In retrospect, the arrival of Twin Peaks onto our screens in 1990 changed everything. On the one hand it exploded the possibilities of what a television series could aim for and encompass. And on the other, it marked the beginning of what would become a complete exodus of serious, grown-up populist drama from cinema onto television.

The exquisite At The Height Of Summer.

The exquisite At The Height Of Summer.

You can still see serious drama in the cinema. Films from Atom Egoyan, Asghar Farhadi reviewed earlier here, Julio Medem, Jafar Panahi reviewed earlier here, Lynne Ramsay, Tod Solondz, and Tran Anh Hung. And of course David Lynch. But they are very much the exceptions. The vast majority of what is on offer these days at the cinema is aimed at teenage boys and pubescent girls.

Television on the other hand has produced, to pick but four of a long, long list, The Sopranos, The Wire, Mad Men and Breaking Bad. And it all began with Twin Peaks, which was the precedent, the blueprint, and the inspiration for them all.

Of the many, many things that Twin Peaks did so effortlessly well, the one thing that most people probably think of is dreams. Specifically, the dream sequence that so memorably ended the second episode.

Lynch got his actors to memorize and say their lines backwards, which he filmed, and then reversed in the editing suite. Similarly, he got them to perform some of their actions – but crucially not all of them – in the same way. It’s dazzlingly unsettling, and you can see it again here.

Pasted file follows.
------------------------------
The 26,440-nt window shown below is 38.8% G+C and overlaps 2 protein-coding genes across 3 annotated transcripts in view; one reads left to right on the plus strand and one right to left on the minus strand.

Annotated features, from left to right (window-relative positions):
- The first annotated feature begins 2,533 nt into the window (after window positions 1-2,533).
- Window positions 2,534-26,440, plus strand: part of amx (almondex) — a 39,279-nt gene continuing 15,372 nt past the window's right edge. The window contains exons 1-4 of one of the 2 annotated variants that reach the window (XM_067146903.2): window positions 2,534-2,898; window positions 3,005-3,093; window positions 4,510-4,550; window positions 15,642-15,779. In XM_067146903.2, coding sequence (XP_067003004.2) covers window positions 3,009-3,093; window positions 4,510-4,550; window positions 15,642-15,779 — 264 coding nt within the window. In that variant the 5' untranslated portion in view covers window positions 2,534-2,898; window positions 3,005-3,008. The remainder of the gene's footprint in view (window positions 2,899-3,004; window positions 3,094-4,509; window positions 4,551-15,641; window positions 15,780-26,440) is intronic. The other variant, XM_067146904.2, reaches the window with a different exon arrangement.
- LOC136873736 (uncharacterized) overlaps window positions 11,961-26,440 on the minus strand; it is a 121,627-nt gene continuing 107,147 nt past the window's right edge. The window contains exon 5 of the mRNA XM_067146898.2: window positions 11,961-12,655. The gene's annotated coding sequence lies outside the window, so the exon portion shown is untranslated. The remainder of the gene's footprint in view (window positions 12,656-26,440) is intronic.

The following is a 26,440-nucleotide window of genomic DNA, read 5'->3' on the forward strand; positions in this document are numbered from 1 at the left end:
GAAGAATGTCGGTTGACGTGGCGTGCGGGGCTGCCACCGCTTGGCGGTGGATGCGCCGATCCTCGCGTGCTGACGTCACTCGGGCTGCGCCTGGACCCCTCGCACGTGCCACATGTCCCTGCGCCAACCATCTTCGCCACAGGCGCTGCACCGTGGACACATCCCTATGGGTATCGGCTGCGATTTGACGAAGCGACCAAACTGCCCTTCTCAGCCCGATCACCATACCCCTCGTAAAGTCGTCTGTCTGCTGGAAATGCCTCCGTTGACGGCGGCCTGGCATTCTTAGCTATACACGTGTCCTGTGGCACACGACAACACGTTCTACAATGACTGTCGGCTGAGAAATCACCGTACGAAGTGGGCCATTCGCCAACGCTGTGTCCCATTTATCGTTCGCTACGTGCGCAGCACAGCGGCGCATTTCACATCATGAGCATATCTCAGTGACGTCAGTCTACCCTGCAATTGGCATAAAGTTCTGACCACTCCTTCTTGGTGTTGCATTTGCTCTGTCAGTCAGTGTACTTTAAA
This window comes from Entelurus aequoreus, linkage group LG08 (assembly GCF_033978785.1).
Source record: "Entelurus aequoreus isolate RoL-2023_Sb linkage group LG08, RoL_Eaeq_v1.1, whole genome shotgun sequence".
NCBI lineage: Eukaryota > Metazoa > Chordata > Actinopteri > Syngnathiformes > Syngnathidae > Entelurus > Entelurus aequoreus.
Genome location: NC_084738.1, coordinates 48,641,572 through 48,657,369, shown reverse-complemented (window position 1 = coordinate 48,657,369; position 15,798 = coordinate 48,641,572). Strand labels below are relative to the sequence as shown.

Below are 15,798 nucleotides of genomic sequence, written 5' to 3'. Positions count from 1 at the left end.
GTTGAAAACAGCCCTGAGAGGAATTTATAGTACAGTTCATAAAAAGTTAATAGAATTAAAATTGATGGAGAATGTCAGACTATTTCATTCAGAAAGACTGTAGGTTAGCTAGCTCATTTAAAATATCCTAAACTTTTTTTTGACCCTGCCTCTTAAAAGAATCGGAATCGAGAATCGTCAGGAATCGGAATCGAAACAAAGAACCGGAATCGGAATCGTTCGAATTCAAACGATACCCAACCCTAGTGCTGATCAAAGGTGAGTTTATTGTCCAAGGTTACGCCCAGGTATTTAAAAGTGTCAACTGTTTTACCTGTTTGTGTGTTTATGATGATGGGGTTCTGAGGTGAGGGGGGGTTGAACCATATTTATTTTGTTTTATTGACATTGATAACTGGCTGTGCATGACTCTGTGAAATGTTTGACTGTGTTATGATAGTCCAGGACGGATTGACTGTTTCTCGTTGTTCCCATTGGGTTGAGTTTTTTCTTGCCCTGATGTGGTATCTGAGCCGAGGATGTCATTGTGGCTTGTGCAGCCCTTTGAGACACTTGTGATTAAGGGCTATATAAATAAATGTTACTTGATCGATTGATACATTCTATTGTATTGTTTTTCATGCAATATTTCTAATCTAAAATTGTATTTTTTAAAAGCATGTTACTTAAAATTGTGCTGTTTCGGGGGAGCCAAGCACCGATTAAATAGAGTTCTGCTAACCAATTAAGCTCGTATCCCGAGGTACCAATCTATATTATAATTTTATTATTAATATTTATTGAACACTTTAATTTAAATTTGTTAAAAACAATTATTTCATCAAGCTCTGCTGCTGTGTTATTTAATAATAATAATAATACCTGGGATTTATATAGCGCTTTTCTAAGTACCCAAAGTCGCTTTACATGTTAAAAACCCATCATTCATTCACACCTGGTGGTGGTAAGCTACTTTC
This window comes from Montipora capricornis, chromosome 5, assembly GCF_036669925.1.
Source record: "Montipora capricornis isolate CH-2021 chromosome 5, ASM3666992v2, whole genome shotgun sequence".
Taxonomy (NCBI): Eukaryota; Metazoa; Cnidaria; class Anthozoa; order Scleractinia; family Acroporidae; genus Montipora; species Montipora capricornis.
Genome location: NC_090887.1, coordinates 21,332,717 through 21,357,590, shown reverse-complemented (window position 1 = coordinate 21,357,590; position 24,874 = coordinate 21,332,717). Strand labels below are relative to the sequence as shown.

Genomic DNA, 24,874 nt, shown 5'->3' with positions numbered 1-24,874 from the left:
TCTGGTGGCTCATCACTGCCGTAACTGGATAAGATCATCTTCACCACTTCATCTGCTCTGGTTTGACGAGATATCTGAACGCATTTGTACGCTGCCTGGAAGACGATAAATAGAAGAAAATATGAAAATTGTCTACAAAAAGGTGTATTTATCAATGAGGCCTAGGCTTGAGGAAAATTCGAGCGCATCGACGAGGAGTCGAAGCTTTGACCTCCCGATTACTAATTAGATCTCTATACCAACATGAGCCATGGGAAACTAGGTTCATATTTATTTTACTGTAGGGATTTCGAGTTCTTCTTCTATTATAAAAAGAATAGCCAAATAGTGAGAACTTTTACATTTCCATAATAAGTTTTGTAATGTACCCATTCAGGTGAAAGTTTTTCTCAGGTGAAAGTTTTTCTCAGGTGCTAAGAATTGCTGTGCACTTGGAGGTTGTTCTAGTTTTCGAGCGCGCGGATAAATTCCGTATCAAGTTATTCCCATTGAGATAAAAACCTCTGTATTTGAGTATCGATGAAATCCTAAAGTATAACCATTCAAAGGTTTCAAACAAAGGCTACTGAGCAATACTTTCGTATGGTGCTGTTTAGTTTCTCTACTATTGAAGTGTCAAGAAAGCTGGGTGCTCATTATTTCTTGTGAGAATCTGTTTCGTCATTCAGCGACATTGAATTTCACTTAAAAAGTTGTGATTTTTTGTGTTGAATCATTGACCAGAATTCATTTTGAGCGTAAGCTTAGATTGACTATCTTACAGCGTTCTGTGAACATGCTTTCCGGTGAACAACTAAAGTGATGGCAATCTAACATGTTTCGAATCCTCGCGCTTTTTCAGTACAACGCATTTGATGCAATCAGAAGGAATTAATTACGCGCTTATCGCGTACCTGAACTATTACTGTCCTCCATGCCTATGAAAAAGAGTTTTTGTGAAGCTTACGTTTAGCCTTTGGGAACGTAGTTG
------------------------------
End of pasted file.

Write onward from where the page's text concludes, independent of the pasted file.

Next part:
Lynch has always had a sensational handle on dreams. David Thompson astutely writes in his entry on Mulholland Dr. that the Dr of the title refers not to Drive but to dream here. It’s striking how often dream crops up in the dialogue. And his career began of course with the all too convincing portrayal of a living nightmare in Eraserhead.

So intimidated was David Chase by Lynch and his facility with dreams that he was rendered creatively petrified. Dreams are the one thing that The Sopranos failed to dazzle on.

If Chase is the televisual son of Lynch, then Matthew Weiner is his spiritual grandchild. But Mad Men has mostly avoided dreams. What it’s done instead is to tackle the one area that’s even more difficult to get right than dreams; drugs.

Mad Men.

Mad Men.

After all, at least in theory, anything’s possible in dreams. But for anyone who’s ever taken opiates, amphetamines or hallucinogenics, there’s only ever one way that that looks or feels. And it’s cringe-inducing to watch whenever anyone tries and gets it wrong.

Impressively, on the few occasions that drugs have surfaced in Mad Men, they’ve got it brilliantly right. There was that brief scene in series 2 when Don had his – and the show’s – first joint. There’s was the justly celebrated scene in series 5 when Roger does LSD here.

And now in series 6, there’s a whole episode, 8 The Crash, when a Dr. Roberts type figure gives Don and the rest on the creative team a shot each of speed. I’ll not spoil anything by giving any of it away, but it captures perfectly that misplaced sense of certainty that some drugs cause you to fix on otherwise meaningless ephemera. And it’s absolutely, and horribly hilarious.